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How DC Actors can memorize lines for TV or Film in 30 minutes or less

How DC Actors can memorize lines for TV or Film in 30 minutes or less
How DC Actors can memorize lines for TV or Film in 30 minutes or less
http://lang-8.com/160373/journals/521355

Happy Sunday fellow actors, and all other readers and fans around the world! Today we're going to talk about memorizing lines, which is pretty easy if you've been cast in a play, and have a month to analyze your script, but what if you're handed a script, a page let's say, and have 30 minutes or less to not only memorize but create a memorable performance on a TV or film set?

I asked a number of DC Actors how they regularly approach such a task and got a variety of answers. Read on and learn!

Ralph Mauriello 30 minutes? That long? 1 page? Know the story so well first. Then commit it to memory. It's called preparation. Too many actors know nothing of it. Scenes that take longer than 3-5 takes are unforgivable. That's just one man's opinion.

Jasmine Guillermo Ask yourself "What is my intent when I say this? What does my character want out of this situation? What do I feel when saying this?" You'll find that not only does putting feeling and objective to each line help you to memorize better, but it adds depth and layers to your character.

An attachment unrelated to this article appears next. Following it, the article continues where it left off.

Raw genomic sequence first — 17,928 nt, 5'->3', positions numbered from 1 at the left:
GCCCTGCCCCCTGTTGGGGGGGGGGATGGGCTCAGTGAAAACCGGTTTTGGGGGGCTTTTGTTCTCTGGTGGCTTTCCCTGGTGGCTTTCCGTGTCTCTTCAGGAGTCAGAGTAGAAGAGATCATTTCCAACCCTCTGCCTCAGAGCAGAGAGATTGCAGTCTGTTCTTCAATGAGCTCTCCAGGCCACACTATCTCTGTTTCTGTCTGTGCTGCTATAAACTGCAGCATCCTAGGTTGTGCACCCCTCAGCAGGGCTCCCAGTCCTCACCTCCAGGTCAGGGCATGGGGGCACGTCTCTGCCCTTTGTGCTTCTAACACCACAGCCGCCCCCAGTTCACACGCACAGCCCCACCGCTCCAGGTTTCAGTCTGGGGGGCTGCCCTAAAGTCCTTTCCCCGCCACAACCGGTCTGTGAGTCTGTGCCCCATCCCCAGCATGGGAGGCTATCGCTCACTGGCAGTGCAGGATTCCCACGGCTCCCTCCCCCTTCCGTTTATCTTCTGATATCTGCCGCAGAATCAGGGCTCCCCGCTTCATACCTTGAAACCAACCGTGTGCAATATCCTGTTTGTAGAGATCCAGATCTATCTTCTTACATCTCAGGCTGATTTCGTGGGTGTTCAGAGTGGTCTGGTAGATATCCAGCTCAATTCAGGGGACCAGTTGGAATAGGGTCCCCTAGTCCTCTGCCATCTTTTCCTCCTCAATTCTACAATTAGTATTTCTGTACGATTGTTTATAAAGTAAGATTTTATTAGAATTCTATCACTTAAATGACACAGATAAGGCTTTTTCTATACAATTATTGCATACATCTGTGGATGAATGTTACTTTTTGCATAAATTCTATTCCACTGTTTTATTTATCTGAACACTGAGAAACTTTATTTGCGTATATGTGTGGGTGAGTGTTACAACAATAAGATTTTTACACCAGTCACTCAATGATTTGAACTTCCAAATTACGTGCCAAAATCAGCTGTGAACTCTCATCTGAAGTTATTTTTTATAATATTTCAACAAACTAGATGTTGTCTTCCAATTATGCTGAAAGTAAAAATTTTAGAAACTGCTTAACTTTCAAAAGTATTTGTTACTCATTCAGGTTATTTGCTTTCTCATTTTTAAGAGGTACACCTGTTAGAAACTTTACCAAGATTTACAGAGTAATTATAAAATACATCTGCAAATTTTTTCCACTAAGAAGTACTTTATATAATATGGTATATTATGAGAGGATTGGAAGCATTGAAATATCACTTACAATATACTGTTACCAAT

Lorenzo Jones Repetition, Repetition, Repetition. When I go over my lines continuously even during a short period of time it begins to sink in.

Chad Eric Smith Record your voice saying the lines and then play the audio repeatedly in your head phones. Learn the lines as you'd learn a song. Rewind, play, rewind, play, memorize.

Oh, and good writing is easier to memorize. Work with good writers.

Jason Evan Barrett When you first read the script, try and pinpoint the first feeling that comes to mind, then work your "why am I saying this moment?" around the feeling. You will soon discover that your objective will start to naturally form on its own, allowing a deeper connection to the purpose of your words.

Erin McMahon Get to know the scene and say it a few times and make it your type then you can feel it and make it your own also act like you are talking to a friend - Erin McMahon

Nyesha Whitten-Wilson Record and listen, then write them down from memory

Kim Hoang Read and keep reading. Then say the dialogue again and again.. Use body movement along with the studying..

Joshua Hampton The use of a #YellowHighLighter works everytime